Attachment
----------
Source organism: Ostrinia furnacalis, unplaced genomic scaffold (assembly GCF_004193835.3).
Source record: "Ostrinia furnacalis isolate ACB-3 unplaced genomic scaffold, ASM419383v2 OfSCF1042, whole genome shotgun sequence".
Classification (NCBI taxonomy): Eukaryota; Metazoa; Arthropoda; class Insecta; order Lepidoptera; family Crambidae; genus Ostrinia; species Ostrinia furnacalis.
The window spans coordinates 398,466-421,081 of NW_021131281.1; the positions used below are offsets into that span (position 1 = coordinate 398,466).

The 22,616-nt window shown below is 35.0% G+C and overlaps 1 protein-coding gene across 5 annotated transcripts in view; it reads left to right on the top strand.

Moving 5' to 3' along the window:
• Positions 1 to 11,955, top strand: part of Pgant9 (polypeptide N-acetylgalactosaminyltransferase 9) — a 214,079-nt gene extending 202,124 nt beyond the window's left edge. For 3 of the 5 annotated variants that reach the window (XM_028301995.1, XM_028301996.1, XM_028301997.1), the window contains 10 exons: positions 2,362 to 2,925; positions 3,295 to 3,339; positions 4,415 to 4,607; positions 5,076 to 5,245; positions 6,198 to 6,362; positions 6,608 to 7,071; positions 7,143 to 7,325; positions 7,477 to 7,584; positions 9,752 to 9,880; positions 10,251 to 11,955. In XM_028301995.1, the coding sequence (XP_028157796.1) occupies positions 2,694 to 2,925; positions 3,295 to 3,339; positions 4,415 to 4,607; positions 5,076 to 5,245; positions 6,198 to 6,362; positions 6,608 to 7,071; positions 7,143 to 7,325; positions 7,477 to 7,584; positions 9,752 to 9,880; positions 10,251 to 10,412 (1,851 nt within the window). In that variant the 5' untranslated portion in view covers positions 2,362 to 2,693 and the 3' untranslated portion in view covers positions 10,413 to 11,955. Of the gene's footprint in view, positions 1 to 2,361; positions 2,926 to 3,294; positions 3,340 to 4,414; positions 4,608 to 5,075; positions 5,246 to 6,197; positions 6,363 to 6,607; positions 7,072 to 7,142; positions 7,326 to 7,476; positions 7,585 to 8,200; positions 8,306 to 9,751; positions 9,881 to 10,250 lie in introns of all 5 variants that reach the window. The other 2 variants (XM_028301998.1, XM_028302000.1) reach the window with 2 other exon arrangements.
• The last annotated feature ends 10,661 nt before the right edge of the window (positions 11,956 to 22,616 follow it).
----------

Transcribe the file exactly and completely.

Source organism: Ostrinia furnacalis, unplaced genomic scaffold (assembly GCF_004193835.3).
Source record: "Ostrinia furnacalis isolate ACB-3 unplaced genomic scaffold, ASM419383v2 OfSCF1042, whole genome shotgun sequence".
Classification (NCBI taxonomy): Eukaryota; Metazoa; Arthropoda; class Insecta; order Lepidoptera; family Crambidae; genus Ostrinia; species Ostrinia furnacalis.
The window spans coordinates 398,466-421,081 of NW_021131281.1; the positions used below are offsets into that span (position 1 = coordinate 398,466).

The 22,616-nt window shown below is 35.0% G+C and overlaps 1 protein-coding gene across 5 annotated transcripts in view; it reads left to right on the top strand.

Moving 5' to 3' along the window:
• Positions 1 to 11,955, top strand: part of Pgant9 (polypeptide N-acetylgalactosaminyltransferase 9) — a 214,079-nt gene extending 202,124 nt beyond the window's left edge. For 3 of the 5 annotated variants that reach the window (XM_028301995.1, XM_028301996.1, XM_028301997.1), the window contains 10 exons: positions 2,362 to 2,925; positions 3,295 to 3,339; positions 4,415 to 4,607; positions 5,076 to 5,245; positions 6,198 to 6,362; positions 6,608 to 7,071; positions 7,143 to 7,325; positions 7,477 to 7,584; positions 9,752 to 9,880; positions 10,251 to 11,955. In XM_028301995.1, the coding sequence (XP_028157796.1) occupies positions 2,694 to 2,925; positions 3,295 to 3,339; positions 4,415 to 4,607; positions 5,076 to 5,245; positions 6,198 to 6,362; positions 6,608 to 7,071; positions 7,143 to 7,325; positions 7,477 to 7,584; positions 9,752 to 9,880; positions 10,251 to 10,412 (1,851 nt within the window). In that variant the 5' untranslated portion in view covers positions 2,362 to 2,693 and the 3' untranslated portion in view covers positions 10,413 to 11,955. Of the gene's footprint in view, positions 1 to 2,361; positions 2,926 to 3,294; positions 3,340 to 4,414; positions 4,608 to 5,075; positions 5,246 to 6,197; positions 6,363 to 6,607; positions 7,072 to 7,142; positions 7,326 to 7,476; positions 7,585 to 8,200; positions 8,306 to 9,751; positions 9,881 to 10,250 lie in introns of all 5 variants that reach the window. The other 2 variants (XM_028301998.1, XM_028302000.1) reach the window with 2 other exon arrangements.
• The last annotated feature ends 10,661 nt before the right edge of the window (positions 11,956 to 22,616 follow it).